Why I Store Wine

What with editing down my book, and the climax of the long-distance running season, I have not had much time to much wine of late… But what I have decided to open at home has been damn good – a solid reinforcement of the reasons for storing wine.


For example, you wouldn’t normally think of cellaring a wine from Lirac, an appelation wine on the west of the Rhône river to be generally thought of as just a touch above Côtes du Rhône Villages in quality and price. But then Domaine de La Mordoree is no normal winery (they make one of the best Châteauneuf du Papes), their Cuvee des Reine des Bois is their top Lirac, and especially, 1998 was no normal year but a blockbuster in terms of ripe and fruit and rich tannin. That said, I’ve had a couple of Gigondas from 1998 fail to go the distance, so I was somewhat nervous about opening this bottle a full decade after vintage. Made up of the same grapes as most southern Rhône blends, (i.e. mainly grenache and syrah and then assorted other suspects), it was an absolute beauty, refined to the point of wine royalty. I think it cost me about $18 when I bought it – the best part of a decade ago. When i was in Nimes four years ago, I found three bottles of the Mordoree Châteauneuf du Pape Cuvee des Reine des Bois 2001 for much the same price – and you don’t want to even KNOW what that goes for in the States. If those wines are even as good as the Lirac in a few years I’ll be in for a treat. And so will anybody who’s invited to share the occasion.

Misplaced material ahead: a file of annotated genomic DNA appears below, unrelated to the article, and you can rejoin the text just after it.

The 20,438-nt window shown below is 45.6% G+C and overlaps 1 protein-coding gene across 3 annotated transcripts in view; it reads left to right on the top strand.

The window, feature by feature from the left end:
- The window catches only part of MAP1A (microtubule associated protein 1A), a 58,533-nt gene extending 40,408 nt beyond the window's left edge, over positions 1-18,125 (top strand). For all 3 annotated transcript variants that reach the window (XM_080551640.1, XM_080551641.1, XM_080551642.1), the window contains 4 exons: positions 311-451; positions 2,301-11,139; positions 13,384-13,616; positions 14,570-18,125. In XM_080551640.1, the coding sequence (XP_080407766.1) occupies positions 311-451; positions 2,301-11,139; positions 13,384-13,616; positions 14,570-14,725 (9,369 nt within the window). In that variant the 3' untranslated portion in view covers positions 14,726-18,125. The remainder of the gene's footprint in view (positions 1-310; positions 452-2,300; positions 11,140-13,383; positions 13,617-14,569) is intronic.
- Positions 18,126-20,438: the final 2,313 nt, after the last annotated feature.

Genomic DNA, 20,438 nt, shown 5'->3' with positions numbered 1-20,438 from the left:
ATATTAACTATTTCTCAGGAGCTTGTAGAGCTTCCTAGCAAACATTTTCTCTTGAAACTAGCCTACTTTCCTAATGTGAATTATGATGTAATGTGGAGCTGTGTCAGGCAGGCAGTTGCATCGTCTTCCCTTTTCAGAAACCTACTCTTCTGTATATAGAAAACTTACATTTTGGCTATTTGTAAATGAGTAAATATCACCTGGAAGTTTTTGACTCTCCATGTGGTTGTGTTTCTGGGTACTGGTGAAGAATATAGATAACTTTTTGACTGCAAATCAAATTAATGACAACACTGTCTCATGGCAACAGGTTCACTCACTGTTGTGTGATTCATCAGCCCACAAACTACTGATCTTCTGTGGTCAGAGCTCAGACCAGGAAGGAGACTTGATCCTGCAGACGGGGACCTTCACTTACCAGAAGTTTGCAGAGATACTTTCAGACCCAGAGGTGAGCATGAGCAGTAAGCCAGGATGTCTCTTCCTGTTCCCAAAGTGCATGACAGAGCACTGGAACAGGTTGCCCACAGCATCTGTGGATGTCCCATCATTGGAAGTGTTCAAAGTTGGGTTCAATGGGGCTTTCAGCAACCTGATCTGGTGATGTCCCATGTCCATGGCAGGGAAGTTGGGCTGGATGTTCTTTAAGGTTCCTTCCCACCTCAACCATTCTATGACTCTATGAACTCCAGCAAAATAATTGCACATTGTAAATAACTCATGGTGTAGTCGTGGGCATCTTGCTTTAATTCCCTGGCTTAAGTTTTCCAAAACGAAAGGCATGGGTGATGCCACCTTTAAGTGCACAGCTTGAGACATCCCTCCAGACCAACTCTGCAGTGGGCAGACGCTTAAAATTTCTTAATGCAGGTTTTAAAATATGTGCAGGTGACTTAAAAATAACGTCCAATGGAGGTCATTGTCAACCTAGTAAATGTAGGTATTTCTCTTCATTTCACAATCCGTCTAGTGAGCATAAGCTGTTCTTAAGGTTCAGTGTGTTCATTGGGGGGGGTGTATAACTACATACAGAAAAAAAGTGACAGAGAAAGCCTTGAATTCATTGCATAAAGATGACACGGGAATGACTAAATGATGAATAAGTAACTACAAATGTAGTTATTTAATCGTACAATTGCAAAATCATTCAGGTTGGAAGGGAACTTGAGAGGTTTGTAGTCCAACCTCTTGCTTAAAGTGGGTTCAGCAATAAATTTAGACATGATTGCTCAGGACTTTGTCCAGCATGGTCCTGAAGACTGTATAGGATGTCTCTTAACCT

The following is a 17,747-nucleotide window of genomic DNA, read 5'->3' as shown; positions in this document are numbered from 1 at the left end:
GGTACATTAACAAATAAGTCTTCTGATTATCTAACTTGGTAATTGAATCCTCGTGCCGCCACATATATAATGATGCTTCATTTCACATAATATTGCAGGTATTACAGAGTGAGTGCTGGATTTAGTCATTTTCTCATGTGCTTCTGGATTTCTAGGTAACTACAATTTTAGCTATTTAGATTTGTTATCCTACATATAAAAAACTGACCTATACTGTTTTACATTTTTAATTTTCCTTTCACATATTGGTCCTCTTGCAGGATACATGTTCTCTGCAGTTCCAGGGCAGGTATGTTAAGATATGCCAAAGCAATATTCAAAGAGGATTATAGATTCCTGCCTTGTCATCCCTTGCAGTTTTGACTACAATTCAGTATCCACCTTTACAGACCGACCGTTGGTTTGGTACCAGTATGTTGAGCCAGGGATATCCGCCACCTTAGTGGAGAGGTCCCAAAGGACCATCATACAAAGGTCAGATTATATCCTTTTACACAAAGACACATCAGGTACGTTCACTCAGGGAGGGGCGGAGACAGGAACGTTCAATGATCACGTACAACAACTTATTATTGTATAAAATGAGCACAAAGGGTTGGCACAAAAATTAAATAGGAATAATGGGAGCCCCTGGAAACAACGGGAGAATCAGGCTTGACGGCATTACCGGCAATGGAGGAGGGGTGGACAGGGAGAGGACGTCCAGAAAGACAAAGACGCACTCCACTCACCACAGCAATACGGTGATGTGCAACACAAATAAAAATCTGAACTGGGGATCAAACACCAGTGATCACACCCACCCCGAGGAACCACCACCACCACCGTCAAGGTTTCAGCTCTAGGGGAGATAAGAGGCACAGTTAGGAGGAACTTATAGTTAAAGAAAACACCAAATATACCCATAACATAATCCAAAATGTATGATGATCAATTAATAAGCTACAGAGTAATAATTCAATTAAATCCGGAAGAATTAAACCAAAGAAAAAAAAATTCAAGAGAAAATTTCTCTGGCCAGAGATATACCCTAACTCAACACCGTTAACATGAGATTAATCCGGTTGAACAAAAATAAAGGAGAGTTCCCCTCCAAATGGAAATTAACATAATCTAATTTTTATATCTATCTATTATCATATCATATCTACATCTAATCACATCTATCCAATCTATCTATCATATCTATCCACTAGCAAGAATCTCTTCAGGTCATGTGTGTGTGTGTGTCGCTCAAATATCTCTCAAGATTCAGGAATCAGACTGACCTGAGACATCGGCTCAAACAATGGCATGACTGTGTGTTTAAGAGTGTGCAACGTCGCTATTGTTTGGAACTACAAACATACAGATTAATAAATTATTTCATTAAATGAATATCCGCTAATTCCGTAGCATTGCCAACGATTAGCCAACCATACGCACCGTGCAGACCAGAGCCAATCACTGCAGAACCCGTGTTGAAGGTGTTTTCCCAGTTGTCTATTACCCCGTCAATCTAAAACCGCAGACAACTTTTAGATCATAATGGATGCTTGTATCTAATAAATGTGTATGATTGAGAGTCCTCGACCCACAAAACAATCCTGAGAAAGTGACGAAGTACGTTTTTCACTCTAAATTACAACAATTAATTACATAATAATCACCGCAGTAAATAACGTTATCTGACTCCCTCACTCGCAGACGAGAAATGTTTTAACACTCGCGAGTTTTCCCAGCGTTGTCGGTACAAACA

And you wouldn’t normally open a Châteauneuf du Pape from Chateau Beaucastel until it had a good fifteen years on it: Beaucastel makes perhaps the longest-lived Châteauneuf du Pape of all. But then 1997 was not a great vintage, and the best wines are to be drunk young. I felt like a decade or so might be the right time to pop the cork on this one, and I was not one. Beaucastel, which has been practicing all-organic methods since decades before it was fashionable, differ from the typical southern Rhône blend, instilling their Châteauneuf du Papes with a solid 30% or so Mourvèdre; they also one of only three producers in the village to use all 13 permissible grapes. The result can be frighteningly rich and funky in its youth, but at a good age – and this was at a perfect age – the result is something sweet and succulent, juicy and tender, milky and silky, an enlightenment of the senses. Beaucastel has gone up enormously in price over the last decade, especially for Americans at the far end of trends and falling dollars, but I try and buy at least one bottle from each vintage. And this is why.


The back of the Masi Campofiorin 1997 says that it can be aged 10-15 years, but I was still not sure about doing so. I’ve yet to read a review of a bottle more than five years old. But again, this proved why some of us take that risk. A blend of indigenous Veronese grapes – primarily Corvina – the Campofiorin is the giant Masi company’s trademarked attempt to make a wine somewhere between youthful, fruity Valpolicella and the grand old high-alcohol Amarones from the same grapes and region. They find that balance by refermenting the grapes from Valpolicella Superiore on the pressed grape skins of the Amarone. (The process, called Ripasso, has also been trademarked by Masi.) My God, but this was beautiful. It was still surprisingly dark and full of life; though the tannins had certainly softened to the point of total integration, it was alive with dark cherries, a cornucopia of herbs and a chocolate-like finish. It was also the kind of wine that you don’t rush because that would be a waste. I don’t know Italian wines as well as I know some other nationalities, but when I get them right, I rate them every bit as highly as anything else out there. This wine, too, was only about $15 on release; it’s hard to put a price on the taste.